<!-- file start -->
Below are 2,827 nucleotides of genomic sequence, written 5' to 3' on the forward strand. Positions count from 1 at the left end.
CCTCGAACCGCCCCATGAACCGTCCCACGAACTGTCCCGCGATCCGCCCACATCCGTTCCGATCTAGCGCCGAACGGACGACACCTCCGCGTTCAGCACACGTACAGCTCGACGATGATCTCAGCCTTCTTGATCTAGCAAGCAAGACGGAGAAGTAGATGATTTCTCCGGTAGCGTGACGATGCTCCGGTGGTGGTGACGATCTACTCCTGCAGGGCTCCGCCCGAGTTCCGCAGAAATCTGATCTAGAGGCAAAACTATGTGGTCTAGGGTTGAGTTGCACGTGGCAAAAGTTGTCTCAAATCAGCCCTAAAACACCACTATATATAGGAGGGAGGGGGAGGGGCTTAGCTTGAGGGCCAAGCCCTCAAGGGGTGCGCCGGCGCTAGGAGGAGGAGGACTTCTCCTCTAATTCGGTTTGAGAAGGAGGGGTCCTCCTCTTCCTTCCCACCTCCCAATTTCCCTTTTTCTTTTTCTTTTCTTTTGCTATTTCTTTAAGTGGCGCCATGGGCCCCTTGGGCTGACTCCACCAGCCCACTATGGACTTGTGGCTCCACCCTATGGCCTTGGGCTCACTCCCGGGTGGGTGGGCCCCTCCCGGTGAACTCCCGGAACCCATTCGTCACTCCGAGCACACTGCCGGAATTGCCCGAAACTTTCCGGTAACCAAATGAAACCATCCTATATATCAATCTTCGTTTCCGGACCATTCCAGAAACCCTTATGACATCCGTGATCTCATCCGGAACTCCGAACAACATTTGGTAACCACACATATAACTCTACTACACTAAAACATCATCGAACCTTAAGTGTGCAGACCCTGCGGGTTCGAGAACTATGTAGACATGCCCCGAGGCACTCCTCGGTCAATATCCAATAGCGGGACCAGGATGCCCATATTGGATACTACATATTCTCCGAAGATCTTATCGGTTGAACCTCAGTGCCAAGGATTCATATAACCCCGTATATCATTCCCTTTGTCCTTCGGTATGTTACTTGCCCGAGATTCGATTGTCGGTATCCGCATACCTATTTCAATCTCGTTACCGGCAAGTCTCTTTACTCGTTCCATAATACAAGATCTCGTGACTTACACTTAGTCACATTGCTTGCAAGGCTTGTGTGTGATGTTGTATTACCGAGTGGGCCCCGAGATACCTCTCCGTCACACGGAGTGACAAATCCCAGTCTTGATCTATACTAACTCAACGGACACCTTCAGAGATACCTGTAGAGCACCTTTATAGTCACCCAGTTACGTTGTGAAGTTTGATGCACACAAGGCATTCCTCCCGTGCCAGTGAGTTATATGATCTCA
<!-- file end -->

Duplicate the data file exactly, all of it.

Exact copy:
Below are 2,827 nucleotides of genomic sequence, written 5' to 3' on the forward strand. Positions count from 1 at the left end.
CCTCGAACCGCCCCATGAACCGTCCCACGAACTGTCCCGCGATCCGCCCACATCCGTTCCGATCTAGCGCCGAACGGACGACACCTCCGCGTTCAGCACACGTACAGCTCGACGATGATCTCAGCCTTCTTGATCTAGCAAGCAAGACGGAGAAGTAGATGATTTCTCCGGTAGCGTGACGATGCTCCGGTGGTGGTGACGATCTACTCCTGCAGGGCTCCGCCCGAGTTCCGCAGAAATCTGATCTAGAGGCAAAACTATGTGGTCTAGGGTTGAGTTGCACGTGGCAAAAGTTGTCTCAAATCAGCCCTAAAACACCACTATATATAGGAGGGAGGGGGAGGGGCTTAGCTTGAGGGCCAAGCCCTCAAGGGGTGCGCCGGCGCTAGGAGGAGGAGGACTTCTCCTCTAATTCGGTTTGAGAAGGAGGGGTCCTCCTCTTCCTTCCCACCTCCCAATTTCCCTTTTTCTTTTTCTTTTCTTTTGCTATTTCTTTAAGTGGCGCCATGGGCCCCTTGGGCTGACTCCACCAGCCCACTATGGACTTGTGGCTCCACCCTATGGCCTTGGGCTCACTCCCGGGTGGGTGGGCCCCTCCCGGTGAACTCCCGGAACCCATTCGTCACTCCGAGCACACTGCCGGAATTGCCCGAAACTTTCCGGTAACCAAATGAAACCATCCTATATATCAATCTTCGTTTCCGGACCATTCCAGAAACCCTTATGACATCCGTGATCTCATCCGGAACTCCGAACAACATTTGGTAACCACACATATAACTCTACTACACTAAAACATCATCGAACCTTAAGTGTGCAGACCCTGCGGGTTCGAGAACTATGTAGACATGCCCCGAGGCACTCCTCGGTCAATATCCAATAGCGGGACCAGGATGCCCATATTGGATACTACATATTCTCCGAAGATCTTATCGGTTGAACCTCAGTGCCAAGGATTCATATAACCCCGTATATCATTCCCTTTGTCCTTCGGTATGTTACTTGCCCGAGATTCGATTGTCGGTATCCGCATACCTATTTCAATCTCGTTACCGGCAAGTCTCTTTACTCGTTCCATAATACAAGATCTCGTGACTTACACTTAGTCACATTGCTTGCAAGGCTTGTGTGTGATGTTGTATTACCGAGTGGGCCCCGAGATACCTCTCCGTCACACGGAGTGACAAATCCCAGTCTTGATCTATACTAACTCAACGGACACCTTCAGAGATACCTGTAGAGCACCTTTATAGTCACCCAGTTACGTTGTGAAGTTTGATGCACACAAGGCATTCCTCCCGTGCCAGTGAGTTATATGATCTCA